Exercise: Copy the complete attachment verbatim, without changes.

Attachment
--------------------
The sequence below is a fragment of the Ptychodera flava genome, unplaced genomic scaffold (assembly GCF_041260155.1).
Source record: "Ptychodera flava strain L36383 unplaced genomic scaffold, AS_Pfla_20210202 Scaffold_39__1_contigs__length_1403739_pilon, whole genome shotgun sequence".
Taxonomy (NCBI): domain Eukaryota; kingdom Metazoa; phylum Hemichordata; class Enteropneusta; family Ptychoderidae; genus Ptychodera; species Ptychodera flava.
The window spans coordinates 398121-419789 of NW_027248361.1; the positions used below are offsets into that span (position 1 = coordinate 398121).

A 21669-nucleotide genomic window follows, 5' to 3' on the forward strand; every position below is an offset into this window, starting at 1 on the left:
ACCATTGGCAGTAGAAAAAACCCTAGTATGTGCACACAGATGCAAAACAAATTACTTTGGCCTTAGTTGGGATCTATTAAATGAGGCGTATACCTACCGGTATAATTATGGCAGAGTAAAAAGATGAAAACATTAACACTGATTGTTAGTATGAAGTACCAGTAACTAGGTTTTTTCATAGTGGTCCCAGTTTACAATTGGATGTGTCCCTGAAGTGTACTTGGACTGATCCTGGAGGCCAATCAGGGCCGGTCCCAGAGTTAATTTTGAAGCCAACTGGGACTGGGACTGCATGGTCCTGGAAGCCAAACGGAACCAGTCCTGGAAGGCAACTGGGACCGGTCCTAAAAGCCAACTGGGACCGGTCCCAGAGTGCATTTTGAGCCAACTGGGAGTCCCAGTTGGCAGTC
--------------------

The sequence below is a fragment of the Ptychodera flava genome, unplaced genomic scaffold (assembly GCF_041260155.1).
Source record: "Ptychodera flava strain L36383 unplaced genomic scaffold, AS_Pfla_20210202 Scaffold_39__1_contigs__length_1403739_pilon, whole genome shotgun sequence".
Taxonomy (NCBI): domain Eukaryota; kingdom Metazoa; phylum Hemichordata; class Enteropneusta; family Ptychoderidae; genus Ptychodera; species Ptychodera flava.
The window spans coordinates 398121-419789 of NW_027248361.1; the positions used below are offsets into that span (position 1 = coordinate 398121).

A 21669-nucleotide genomic window follows, 5' to 3' on the forward strand; every position below is an offset into this window, starting at 1 on the left:
ACCATTGGCAGTAGAAAAAACCCTAGTATGTGCACACAGATGCAAAACAAATTACTTTGGCCTTAGTTGGGATCTATTAAATGAGGCGTATACCTACCGGTATAATTATGGCAGAGTAAAAAGATGAAAACATTAACACTGATTGTTAGTATGAAGTACCAGTAACTAGGTTTTTTCATAGTGGTCCCAGTTTACAATTGGATGTGTCCCTGAAGTGTACTTGGACTGATCCTGGAGGCCAATCAGGGCCGGTCCCAGAGTTAATTTTGAAGCCAACTGGGACTGGGACTGCATGGTCCTGGAAGCCAAACGGAACCAGTCCTGGAAGGCAACTGGGACCGGTCCTAAAAGCCAACTGGGACCGGTCCCAGAGTGCATTTTGAGCCAACTGGGAGTCCCAGTTGGCAGTC